Tubeless Insulin Pump Therapy Leads to Greater Reductions in HbA1c

Insulin injection
Previous studies have shown that continuous subcutaneous insulin infusions can lead to improvements in clinical and quality of life benefits as compared to multiple daily injections of insulin. In this study, researchers led by Sanjeev Mehta, MD, MPH, of the Joslin Diabetes Center at Harvard University, test that concept in type 1 diabetes patients.

Initiation of tubeless insulin pump therapy is associated with an improvement in HbA1c at 12 months compared with prior therapy, according to research results published in Clinical Diabetes.

Researchers conducted a multicenter, retrospective, electronic health record-based research study in order to evaluate the effects of 12 months of tubeless insulin pump treatment on glycemic control in a cohort of adults with type 1 diabetes who transitioned from previous insulin therapy with either multiple daily injection or continuous subcutaneous insulin infusion.

The primary study endpoint was HbA1c change from baseline to 12 months after initiation of treatment with a tubeless insulin pump. Secondary outcomes included body weight change from baseline to 12 months post-tubeless insulin pump initiation.

In total, 156 adults (mean age, 43.7 ± 14 years; 86% women) were included in the study. A majority of these patients utilized multiple daily injections as their previous method of treatment. Patients had a higher baseline HbA1c compared with the continuous subcutaneous insulin injection group. Interim data were available at 3 and 6 months in 54% and 50% of patients.

Full cohort results showed a clinically significant HbA1c reduction at 12 months following tubeless insulin pump therapy initiation from 8.1(± 1.5)% to 7.8(± 1.3)% (change, -0.3%; 95% CI, -0.5 to -0.1%). HbA1c improvement was also noted at 3 and 6 months, with changes of -0.4% and -0.3%, respectively.

Those who transitioned from multiple daily injections experienced a significant HbA1c decrease of -0.4%, from 8.2(± 1.6)% to 7.8(± 1.2%) at 12 months. No significant HbA1c change was seen for the continuous subcutaneous insulin injection group (mean HbA1c decrease, -0.1%). Participants who had a baseline HbA1c ≥9% (n=40, 65% previous multiple daily injection patients) showed a significant HbA1c decrease at month 12 following the transition (-1.2±1.7%); patients with a baseline HbA1c <9% maintained similar glycemic control.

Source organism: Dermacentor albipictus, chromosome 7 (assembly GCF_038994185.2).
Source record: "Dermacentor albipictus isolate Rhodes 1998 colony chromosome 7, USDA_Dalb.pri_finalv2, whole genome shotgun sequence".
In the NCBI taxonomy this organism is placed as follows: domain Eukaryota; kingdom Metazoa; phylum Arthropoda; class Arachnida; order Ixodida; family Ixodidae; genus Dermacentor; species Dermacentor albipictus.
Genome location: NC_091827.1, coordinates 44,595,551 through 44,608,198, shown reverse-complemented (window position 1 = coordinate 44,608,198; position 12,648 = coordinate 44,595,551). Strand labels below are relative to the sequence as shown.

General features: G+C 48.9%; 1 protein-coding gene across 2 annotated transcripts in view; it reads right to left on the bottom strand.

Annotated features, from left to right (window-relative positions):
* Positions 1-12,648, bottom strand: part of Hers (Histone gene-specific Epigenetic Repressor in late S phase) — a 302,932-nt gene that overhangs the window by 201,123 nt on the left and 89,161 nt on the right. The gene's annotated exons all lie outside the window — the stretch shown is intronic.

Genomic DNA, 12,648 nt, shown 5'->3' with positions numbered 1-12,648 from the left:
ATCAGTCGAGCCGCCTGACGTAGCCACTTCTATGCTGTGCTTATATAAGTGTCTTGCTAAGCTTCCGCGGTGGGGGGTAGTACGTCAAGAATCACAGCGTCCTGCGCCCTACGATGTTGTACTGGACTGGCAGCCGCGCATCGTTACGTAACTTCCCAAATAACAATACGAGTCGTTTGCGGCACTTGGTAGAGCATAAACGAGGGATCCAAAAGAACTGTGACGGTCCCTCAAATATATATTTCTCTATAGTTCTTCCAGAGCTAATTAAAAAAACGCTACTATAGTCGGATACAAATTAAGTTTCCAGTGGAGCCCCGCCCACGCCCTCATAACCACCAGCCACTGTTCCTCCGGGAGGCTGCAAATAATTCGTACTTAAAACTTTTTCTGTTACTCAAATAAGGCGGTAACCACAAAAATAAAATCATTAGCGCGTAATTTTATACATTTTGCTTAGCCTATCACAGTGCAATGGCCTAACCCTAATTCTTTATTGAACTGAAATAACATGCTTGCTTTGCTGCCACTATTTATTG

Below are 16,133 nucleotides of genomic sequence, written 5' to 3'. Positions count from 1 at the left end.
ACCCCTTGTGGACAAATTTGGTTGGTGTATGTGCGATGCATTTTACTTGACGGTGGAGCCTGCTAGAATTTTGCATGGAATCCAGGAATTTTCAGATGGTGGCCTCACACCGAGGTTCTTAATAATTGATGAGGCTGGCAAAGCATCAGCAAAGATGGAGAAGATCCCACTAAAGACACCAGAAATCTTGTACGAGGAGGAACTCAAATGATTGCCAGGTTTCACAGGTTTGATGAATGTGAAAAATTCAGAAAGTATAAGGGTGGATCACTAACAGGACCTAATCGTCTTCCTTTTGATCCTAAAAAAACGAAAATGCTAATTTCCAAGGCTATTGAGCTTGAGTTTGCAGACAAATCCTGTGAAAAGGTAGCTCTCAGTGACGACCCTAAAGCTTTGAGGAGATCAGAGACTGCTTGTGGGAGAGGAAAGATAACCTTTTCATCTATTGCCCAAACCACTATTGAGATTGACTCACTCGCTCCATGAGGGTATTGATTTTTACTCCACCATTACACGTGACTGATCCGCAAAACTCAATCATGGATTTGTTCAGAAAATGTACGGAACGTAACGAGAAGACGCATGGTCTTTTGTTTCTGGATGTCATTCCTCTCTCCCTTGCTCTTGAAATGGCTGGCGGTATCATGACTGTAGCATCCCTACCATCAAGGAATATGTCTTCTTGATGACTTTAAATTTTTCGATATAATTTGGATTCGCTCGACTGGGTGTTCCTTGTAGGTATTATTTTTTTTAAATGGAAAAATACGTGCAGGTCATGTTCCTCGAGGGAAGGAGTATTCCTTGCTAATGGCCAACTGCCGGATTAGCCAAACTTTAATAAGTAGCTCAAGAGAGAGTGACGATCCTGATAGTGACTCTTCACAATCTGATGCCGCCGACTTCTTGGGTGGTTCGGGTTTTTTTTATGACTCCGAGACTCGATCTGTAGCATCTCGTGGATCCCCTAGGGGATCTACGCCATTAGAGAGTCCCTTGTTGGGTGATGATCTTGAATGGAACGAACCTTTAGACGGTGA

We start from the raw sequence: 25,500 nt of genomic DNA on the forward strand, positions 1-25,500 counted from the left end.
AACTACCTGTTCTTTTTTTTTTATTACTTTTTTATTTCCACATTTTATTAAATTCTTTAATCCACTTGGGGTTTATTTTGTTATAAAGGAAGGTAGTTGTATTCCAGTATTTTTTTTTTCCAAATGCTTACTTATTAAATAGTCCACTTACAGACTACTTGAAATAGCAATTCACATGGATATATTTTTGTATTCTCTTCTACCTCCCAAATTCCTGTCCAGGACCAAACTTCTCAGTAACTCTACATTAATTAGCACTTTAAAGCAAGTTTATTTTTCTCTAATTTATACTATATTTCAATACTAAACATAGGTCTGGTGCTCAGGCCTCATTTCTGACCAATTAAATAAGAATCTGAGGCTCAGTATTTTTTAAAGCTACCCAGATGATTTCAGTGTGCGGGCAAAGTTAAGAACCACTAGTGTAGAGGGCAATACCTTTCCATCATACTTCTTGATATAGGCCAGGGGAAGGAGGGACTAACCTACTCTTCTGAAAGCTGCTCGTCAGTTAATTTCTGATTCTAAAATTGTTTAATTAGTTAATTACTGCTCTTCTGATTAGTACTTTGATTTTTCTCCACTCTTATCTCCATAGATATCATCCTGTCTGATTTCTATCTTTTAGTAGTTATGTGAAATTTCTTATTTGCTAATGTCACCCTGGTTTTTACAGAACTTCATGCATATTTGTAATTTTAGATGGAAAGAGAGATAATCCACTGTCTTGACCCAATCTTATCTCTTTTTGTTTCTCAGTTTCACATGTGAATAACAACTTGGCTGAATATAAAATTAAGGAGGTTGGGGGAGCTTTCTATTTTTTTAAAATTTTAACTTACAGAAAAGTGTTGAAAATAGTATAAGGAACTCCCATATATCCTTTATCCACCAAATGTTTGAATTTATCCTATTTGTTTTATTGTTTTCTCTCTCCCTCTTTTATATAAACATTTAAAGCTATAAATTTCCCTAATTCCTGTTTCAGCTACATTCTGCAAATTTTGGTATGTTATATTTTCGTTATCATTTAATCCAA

Investigators observed significant glycemic control improvement following the initiation of tubeless pump therapy, with an increase from 16-24% of patients who met the American Diabetes Association treatment target HbA1c less than 7% at 12 months. Results were similar across subgroups based on previous insulin therapy modality.

No clinically significant increase in body weight at 12 months was noted, with weight remaining stable regardless of previous insulin therapy.

Study limitations include those inherent to the retrospective nature of the research, the lack of control group, exclusion of patients without 12-month HbA1c data, and no data surrounding patient satisfaction or quality of life.

“Future evaluations using mixed methods-based approaches may provide additional insight into patient preference for the tubeless insulin pump in the current era of emerging advanced diabetes technologies,” the researchers concluded.

Disclosure: Several study authors declared affiliations with the pharmaceutical industry. Please see the original reference for a full list of authors’ disclosures.


Mehta SN, Tinsley LJ, Kruger D, et al. Improved glycemic control following transition to tubeless insulin pump therapy in adults with type 1 diabetes. Clin Diabetes. 2021;39(1):72-79.